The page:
Wigs through the ages
When we think of wigs today there are many associations depending on the gender of the wearer. For some men, wigs have been derogatorily called a “rug”. For many modern day people wigs are a pure since of fashion and expression. Anyone seen green or blue hair dyed or as a wig? There are curly wigs, long straight wigs, short wigs, afro wigs, braided or Rastafarian wigs and so forth.
Do you know how far back wigs have been worn throughout time?
It’s been and off and on love affair since ancient times. Egyptians, both men and women, typically kept their hair either very short or shaven so wigs were worn them to protect their heads from the harsh African sun. I don’t know about you but I don’t think I’d care to keep them in place with beeswax and resin the way these people often did or use scented cones of animal fat on top of them.
There are of course other ancient cultures who used them purely for everyday fashion.
It’s interesting that wigs fell out of use for a very long time, roughly a thousand years after the end of the Roman Empire and they didn’t make an appearance again until the 16th and 17th centuries.
As would seem perfectly logical and practical, wigs in the 16th century were used to cover baldness for men and general good looks. There is the other less pleasant reasons – they were more hygienic that using one’s own hair in a time when personal cleanliness was not at its height and head lice were a problem. It’s easier to delouse a wig that someone’s head! Can I get a Yuck?!
In the mid to late 1500’s Queen Elizabeth is famous for always wearing a short, curly and close fitting red wig. In 1624, King Louis XIII started the fashion of a long wig when he started going bald and the tradition was carried on by his son. You know how it goes, what royalty does everyone else follows suit, much like today’s fashionistas. Wigs became a necessity for any man of any real social rank!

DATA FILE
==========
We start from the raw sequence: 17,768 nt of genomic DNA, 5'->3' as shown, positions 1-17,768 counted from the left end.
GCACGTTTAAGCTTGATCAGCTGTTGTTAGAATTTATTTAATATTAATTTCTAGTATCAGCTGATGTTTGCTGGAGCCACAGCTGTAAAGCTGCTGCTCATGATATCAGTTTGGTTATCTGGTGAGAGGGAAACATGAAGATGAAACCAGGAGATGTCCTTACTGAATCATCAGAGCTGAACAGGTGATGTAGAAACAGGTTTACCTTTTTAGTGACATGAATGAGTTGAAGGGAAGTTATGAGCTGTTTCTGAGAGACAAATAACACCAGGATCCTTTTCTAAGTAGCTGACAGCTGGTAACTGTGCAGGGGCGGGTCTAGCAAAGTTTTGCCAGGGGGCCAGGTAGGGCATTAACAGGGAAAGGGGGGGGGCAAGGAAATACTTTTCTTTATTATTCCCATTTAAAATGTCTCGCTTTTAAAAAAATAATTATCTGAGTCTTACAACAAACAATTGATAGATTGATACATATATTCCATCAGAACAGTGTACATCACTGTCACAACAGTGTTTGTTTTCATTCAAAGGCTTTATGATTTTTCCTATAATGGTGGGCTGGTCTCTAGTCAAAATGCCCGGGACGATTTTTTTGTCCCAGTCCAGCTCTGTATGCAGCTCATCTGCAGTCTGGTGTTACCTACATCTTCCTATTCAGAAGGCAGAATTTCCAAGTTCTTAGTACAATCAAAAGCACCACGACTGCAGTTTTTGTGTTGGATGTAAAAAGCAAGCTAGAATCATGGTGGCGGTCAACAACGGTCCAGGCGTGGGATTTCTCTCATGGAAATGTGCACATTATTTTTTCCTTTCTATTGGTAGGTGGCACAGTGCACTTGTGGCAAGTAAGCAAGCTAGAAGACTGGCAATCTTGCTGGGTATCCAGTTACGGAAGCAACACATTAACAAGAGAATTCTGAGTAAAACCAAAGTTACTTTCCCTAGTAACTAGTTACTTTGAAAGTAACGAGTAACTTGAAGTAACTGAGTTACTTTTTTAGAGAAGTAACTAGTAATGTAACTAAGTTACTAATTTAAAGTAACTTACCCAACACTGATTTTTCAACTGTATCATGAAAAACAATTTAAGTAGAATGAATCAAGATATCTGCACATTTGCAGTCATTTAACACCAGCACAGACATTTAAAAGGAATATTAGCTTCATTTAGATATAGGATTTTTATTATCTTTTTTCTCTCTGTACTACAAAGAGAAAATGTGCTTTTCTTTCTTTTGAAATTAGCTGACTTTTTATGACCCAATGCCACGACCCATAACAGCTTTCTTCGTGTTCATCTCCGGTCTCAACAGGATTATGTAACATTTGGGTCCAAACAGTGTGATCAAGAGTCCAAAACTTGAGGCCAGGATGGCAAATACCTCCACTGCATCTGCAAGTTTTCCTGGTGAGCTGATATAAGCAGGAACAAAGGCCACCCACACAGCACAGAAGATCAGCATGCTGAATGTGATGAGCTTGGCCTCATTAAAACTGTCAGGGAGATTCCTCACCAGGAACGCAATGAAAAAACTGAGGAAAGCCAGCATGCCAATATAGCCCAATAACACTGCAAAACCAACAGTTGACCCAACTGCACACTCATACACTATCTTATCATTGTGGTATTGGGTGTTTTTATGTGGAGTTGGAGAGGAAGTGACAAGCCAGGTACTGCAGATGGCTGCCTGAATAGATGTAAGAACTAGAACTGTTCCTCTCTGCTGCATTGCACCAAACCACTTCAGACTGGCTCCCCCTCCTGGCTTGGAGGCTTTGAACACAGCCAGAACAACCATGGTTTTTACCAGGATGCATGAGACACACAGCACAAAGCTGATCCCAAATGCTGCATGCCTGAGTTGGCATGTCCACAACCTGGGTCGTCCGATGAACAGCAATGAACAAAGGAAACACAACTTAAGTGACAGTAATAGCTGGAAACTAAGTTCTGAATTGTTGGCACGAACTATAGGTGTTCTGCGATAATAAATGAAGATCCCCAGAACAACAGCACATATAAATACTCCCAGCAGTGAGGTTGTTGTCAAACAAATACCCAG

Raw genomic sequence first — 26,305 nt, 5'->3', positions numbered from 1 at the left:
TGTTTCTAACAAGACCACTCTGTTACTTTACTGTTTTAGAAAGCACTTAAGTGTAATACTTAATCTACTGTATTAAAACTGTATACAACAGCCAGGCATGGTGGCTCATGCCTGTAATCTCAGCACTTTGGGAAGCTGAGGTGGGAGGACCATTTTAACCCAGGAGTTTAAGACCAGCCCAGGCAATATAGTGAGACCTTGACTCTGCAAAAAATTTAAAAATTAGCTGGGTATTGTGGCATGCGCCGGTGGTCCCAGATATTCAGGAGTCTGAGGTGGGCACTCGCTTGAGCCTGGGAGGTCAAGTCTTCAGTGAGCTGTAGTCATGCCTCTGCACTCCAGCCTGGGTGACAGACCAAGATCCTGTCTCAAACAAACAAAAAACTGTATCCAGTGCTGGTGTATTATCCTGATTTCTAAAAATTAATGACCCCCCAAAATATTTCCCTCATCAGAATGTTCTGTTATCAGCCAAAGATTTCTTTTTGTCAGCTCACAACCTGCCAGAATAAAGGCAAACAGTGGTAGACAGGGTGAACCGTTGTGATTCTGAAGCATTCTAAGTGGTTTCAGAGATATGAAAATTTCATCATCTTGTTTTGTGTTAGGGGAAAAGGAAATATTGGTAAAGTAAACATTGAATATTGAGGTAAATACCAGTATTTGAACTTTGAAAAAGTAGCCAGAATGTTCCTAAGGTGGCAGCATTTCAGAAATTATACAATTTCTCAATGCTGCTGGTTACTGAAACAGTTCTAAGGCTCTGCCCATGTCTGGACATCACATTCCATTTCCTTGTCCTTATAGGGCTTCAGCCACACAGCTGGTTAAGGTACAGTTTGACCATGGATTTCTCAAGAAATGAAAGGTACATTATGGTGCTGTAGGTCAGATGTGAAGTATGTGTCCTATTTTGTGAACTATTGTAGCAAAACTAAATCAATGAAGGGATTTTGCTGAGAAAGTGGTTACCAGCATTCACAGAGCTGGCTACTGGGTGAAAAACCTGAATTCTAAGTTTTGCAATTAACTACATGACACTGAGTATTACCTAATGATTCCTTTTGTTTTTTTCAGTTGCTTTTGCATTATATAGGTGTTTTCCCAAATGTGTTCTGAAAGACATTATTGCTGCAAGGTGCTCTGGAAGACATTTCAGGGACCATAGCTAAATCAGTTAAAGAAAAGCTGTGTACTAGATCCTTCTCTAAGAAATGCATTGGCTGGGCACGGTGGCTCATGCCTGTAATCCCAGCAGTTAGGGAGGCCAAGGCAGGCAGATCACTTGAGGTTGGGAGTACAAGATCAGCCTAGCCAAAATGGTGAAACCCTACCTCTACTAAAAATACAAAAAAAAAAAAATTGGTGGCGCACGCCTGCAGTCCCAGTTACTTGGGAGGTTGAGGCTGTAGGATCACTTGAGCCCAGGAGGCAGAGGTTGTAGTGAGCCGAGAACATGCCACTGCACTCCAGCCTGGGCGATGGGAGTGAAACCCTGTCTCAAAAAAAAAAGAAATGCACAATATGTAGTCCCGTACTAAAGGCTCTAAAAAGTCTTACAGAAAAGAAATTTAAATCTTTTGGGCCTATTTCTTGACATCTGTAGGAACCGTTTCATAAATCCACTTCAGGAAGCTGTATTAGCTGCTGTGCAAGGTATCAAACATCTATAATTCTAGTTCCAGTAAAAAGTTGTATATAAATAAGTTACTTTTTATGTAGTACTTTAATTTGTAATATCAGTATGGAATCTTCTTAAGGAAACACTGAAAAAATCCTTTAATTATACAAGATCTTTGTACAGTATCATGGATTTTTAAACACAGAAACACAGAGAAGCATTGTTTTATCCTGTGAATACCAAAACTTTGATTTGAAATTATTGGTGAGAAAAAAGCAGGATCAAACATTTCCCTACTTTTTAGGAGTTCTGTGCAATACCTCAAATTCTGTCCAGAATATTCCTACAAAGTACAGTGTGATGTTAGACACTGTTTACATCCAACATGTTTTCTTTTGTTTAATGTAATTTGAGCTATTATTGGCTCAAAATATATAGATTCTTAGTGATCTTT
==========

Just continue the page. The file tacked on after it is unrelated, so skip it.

In the 18th century men started powdering their wigs to white or off-white. Wig powder was occasionally colored violet, blue, pink or yellow, but was most often used as off-white. I guess no one was worrying about looking old!
Women, by contrast, didn’t wear wigs at this time. Instead they supplemented their coif when necessary with artificial hair or hair from other sources. Women mainly powdered their hair grey, or blue-ish grey, and from the 1770s onwards never bright white like men. These wigs for men and supplemental hair pieces for women were de rigueur for all formal occasions.
Wig powder was made from finely ground starch that was scented with orange flower, lavender, or orris root. Powdering wigs and extension must have so been messy! The development of a naturally white or of-white powderless wig (made of horsehair) for men, made the use of these wigs MUCH more practical but by the 1780’s young men were setting trends by only lightly powdering their natural hair they way women were already doing. After 1790, powdered wigs were reserved only for older and more conservative men.
In the United States as well as France wearing wigs was abandoned by the start of the 19th century.
In England, the end of the powdered hair and wig fashion came in 1795 with the British government tax levy on hair powder of one guinea per year.
Meanwhile in the mid-to-late 18th century France, large, elaborate and often themed wigs (such as the well-known "boat poufs") were all “the thing” for women in the French court of Versailles
These combed-up hair extensions were often very heavy, weighted down with pomades, powders, and other ornamentation which sounds uncomfortable and tedious to arrange and to wear. In the late 18th century these coiffures (along with many other indulgences in court life) became symbolic of the decadence of the French nobility, and for that reason quickly became out of fashion from the beginning of the French Revolution in 1789.
In the following century men’s wig got small and more formal and were adopted by several professions as part of their official wear. To this day, England and Canada still require their barristers (lawyers to us yanks) and judges to wear wigs and robes.
Of course, the men of the military who were not officers could not afford the luxury of wigs and so to be in fashion they grew their hair longer and tied it in a queue “pony tail on the neck). In America the fashion faded fast as men preferred their own hair and powdered when wanted. George Washington declined to wear a wig and powdered his own hair instead. Only 4 U.S. Presidents in the early 1800’s wore white curly wigs tied in a queue in the old fashion style. Those men were John Adams (1797-1801), Thomas Jefferson (1801-1817), James Madison (1809-1817) and James Monroe (1817-1825).
So there you have it – a swift history of wigs in Western Europe and North America.